i think, every body knows what i want to tell. the old turks from xiung-nu was not a soldiar, it was one man fighter, which comes together to fight which china, or with togeter (crazy but it's true). this is the casue, why the histroy of the turk peoples does not have any sorces of martial arts like books or sript ect...
at this time, there is a lot of turkish martial arts builded from turkey... like sanyokan etc... but all of this builds to japanes or chinese martial arts technique or it's a fiction with some strange inventions. the martial arts of turks are wresting, and this come in different stil, with oel or what ever.
you meet here about the martial arts name AMAROK. this is the only one, which is build on the reallity of old turk, because there is no documents about old turks fighting sistem.
at first, AMAROK is not ata mengü arzak oguz köresi.... it's alpagutnung mengü azrak oguz köresi. i want to translate it... alpagut is an old warrior, which was a one man armee which i told before. mengü is forever or better to say deathlessly... az rak is very rare... oghuz means not the oghuz turks... oghuz was also in the old turks mitology a GOD... köresi is wrestling or in the old language it means fighting... so oghuz köresi is the martial arts of god oghuz.

this is the right translation of AMAROK and the founder of this martial arts system is Grandmaster Hakan Haslaman, which have build this sistem at the year of 1995. you can check this on his website www.amarok.net

i meet with him last month and he told me that all. i think it makes a lot of sense which have also seriosity like other turks fighting.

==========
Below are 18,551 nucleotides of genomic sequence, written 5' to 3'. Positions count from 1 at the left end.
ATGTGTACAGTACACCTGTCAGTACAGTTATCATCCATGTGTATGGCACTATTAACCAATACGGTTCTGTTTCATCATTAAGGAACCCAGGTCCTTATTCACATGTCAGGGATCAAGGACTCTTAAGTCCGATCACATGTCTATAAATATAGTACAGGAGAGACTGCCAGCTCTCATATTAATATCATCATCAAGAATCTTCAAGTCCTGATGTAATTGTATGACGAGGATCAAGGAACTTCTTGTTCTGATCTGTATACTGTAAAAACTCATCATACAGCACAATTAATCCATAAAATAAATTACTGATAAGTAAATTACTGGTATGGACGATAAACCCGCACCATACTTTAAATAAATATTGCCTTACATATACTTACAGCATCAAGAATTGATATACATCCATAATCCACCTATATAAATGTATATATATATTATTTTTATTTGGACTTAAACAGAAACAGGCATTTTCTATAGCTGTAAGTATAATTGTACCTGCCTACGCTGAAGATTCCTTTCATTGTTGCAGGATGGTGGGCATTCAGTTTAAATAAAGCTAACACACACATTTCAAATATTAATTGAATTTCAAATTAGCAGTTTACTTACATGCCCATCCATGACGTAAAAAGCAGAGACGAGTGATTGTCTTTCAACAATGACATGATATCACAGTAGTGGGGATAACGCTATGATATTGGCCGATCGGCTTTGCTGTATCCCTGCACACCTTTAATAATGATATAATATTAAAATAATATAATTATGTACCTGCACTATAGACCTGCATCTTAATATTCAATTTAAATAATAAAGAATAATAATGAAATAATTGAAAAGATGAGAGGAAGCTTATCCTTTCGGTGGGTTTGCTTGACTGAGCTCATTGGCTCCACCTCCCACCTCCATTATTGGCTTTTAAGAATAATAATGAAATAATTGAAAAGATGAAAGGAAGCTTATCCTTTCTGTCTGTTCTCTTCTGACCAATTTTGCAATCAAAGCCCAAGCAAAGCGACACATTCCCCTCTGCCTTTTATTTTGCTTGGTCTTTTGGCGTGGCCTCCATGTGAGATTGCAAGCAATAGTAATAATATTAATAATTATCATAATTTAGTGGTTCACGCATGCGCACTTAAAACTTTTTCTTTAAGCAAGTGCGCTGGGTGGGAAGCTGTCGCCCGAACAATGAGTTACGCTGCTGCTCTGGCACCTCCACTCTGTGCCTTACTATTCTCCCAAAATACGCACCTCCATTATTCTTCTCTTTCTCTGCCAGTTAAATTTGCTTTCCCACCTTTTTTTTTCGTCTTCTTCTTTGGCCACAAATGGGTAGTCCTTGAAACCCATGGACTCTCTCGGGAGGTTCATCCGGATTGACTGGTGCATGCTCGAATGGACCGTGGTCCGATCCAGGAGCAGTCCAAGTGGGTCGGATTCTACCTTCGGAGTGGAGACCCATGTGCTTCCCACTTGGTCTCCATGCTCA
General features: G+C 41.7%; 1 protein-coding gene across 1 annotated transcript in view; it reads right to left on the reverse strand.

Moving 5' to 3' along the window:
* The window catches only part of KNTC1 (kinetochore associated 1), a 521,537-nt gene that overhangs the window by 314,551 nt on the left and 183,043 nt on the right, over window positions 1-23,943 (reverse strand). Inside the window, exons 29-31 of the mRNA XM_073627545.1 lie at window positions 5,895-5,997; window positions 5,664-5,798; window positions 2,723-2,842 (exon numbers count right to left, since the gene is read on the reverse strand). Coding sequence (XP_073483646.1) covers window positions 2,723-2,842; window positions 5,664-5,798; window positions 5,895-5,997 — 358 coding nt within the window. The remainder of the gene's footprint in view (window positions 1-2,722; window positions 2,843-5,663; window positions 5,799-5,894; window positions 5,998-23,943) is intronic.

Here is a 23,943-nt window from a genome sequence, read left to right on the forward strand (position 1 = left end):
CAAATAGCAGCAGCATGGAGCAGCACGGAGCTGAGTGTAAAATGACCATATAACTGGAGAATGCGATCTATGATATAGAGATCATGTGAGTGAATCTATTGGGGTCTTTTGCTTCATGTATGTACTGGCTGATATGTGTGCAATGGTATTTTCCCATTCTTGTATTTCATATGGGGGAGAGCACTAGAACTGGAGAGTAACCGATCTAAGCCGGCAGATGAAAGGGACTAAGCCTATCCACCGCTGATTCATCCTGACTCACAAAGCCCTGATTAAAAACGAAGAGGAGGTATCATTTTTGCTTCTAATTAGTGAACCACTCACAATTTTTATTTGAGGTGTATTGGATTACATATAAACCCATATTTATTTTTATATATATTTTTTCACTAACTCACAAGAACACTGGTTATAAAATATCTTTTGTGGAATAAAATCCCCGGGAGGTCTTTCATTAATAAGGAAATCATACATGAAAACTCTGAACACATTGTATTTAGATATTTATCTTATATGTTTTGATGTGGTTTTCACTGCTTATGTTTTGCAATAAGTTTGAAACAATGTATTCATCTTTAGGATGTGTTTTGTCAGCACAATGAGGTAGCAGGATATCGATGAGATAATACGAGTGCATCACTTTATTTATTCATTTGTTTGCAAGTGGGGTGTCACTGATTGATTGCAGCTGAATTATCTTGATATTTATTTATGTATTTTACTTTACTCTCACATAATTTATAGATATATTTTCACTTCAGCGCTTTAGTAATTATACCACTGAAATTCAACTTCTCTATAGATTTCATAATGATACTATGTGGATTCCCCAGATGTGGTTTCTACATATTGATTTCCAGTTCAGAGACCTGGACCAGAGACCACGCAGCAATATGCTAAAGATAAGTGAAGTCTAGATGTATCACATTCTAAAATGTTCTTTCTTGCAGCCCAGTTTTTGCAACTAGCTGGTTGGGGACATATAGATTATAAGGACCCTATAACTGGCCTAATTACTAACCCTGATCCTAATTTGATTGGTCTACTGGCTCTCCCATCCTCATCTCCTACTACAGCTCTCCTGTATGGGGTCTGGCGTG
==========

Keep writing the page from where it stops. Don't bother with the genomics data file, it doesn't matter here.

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  Quote TheAlaniDragonRising Quote  Post ReplyReply Direct Link To This Post Posted: 20-Jan-2012 at 15:23
I read on one site of a martial art called Chi-li-shish which is a type of wrestling. 
What a handsome figure of a dragon. No wonder I fall madly in love with the Alani Dragon now, the avatar, it's a gorgeous dragon picture.
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  Quote Nick1986 Quote  Post ReplyReply Direct Link To This Post Posted: 20-Jan-2012 at 19:34
Is that the one where the wrestlers wear leather pants and are soaked in olive oil?
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  Quote TheAlaniDragonRising Quote  Post ReplyReply Direct Link To This Post Posted: 21-Jan-2012 at 06:20
Originally posted by Nick1986

Is that the one where the wrestlers wear leather pants and are soaked in olive oil?
For what I can find it's a kind of belt wrestling, and there's no oil in sight. Another way of spelling it is, Qielixi.
What a handsome figure of a dragon. No wonder I fall madly in love with the Alani Dragon now, the avatar, it's a gorgeous dragon picture.
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  Quote Nick1986 Quote  Post ReplyReply Direct Link To This Post Posted: 22-Jan-2012 at 19:31
Forgive my ignorance, but what is belt wrestling?
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  Quote TheAlaniDragonRising Quote  Post ReplyReply Direct Link To This Post Posted: 23-Jan-2012 at 12:56
Originally posted by Nick1986

Forgive my ignorance, but what is belt wrestling?
This isn't Uygur Turks doing belt wresting, I couldn't find a clip but it does show belt wresting.



Edited by TheAlaniDragonRising - 23-Jan-2012 at 12:57
What a handsome figure of a dragon. No wonder I fall madly in love with the Alani Dragon now, the avatar, it's a gorgeous dragon picture.